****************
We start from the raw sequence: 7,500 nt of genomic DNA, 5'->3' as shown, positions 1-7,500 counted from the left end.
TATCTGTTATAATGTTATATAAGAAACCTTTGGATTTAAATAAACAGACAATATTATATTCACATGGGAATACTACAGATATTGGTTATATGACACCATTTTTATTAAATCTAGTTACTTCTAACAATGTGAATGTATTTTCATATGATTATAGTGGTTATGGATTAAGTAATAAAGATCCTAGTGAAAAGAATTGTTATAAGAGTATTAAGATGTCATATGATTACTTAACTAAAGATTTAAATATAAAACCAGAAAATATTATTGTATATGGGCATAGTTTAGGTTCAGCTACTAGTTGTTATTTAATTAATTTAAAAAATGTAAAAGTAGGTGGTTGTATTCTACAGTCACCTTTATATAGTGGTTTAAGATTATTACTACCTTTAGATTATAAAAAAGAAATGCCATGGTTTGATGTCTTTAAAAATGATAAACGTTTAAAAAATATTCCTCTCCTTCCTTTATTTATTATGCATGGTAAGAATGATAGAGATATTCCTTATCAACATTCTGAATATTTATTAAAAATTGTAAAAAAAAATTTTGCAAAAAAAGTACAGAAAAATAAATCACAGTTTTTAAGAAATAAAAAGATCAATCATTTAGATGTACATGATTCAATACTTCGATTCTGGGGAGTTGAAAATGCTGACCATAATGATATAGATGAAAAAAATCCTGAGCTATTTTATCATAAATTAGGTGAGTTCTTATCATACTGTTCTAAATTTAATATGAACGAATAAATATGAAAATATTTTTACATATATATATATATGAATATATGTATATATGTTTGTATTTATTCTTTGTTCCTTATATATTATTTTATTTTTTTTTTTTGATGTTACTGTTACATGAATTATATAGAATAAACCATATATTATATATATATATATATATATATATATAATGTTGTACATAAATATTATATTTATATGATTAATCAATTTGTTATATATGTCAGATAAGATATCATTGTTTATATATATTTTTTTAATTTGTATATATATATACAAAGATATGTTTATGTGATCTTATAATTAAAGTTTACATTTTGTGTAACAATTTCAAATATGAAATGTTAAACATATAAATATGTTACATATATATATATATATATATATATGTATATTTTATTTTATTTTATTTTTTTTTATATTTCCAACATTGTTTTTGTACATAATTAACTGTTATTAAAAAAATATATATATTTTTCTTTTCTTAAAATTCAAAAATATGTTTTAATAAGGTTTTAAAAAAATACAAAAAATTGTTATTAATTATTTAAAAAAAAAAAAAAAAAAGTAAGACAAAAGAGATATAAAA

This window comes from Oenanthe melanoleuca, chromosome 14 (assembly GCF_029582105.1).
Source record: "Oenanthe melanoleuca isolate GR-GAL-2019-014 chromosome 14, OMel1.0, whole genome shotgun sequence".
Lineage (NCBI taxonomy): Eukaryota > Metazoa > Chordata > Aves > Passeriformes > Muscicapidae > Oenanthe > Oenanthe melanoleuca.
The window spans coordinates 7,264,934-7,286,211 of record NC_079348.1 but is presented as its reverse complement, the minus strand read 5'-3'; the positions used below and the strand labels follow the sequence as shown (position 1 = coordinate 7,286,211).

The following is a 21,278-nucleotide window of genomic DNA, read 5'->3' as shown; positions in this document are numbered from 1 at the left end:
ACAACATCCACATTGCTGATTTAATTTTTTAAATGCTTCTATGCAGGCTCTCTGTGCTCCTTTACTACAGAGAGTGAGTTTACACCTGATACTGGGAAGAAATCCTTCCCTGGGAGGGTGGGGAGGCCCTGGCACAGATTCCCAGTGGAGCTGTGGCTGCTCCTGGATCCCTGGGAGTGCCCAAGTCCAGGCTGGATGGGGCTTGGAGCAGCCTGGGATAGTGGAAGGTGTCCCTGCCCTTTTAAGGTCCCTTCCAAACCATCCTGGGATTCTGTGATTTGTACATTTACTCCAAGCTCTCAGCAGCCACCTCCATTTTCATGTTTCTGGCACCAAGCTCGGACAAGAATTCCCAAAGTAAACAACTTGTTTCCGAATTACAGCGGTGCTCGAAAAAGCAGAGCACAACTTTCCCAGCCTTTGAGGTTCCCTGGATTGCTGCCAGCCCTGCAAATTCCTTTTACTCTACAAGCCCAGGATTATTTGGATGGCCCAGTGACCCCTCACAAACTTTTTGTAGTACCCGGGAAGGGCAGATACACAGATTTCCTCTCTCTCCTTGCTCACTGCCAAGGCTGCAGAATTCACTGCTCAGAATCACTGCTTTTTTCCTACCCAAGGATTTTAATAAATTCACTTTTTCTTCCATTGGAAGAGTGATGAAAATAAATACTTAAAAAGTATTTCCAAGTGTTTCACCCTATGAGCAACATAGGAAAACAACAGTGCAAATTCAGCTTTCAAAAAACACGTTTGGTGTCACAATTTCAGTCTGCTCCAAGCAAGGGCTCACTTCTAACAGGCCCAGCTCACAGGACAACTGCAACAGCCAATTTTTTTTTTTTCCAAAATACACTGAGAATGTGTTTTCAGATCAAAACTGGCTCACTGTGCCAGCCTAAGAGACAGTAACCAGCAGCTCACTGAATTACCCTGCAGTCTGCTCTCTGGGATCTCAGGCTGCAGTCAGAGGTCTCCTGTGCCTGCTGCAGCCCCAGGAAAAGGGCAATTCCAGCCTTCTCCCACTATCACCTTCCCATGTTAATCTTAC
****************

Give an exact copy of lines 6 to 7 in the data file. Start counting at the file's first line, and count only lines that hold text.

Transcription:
The window spans coordinates 7,264,934-7,286,211 of record NC_079348.1 but is presented as its reverse complement, the minus strand read 5'-3'; the positions used below and the strand labels follow the sequence as shown (position 1 = coordinate 7,286,211).

The following is a 21,278-nucleotide window of genomic DNA, read 5'->3' as shown; positions in this document are numbered from 1 at the left end: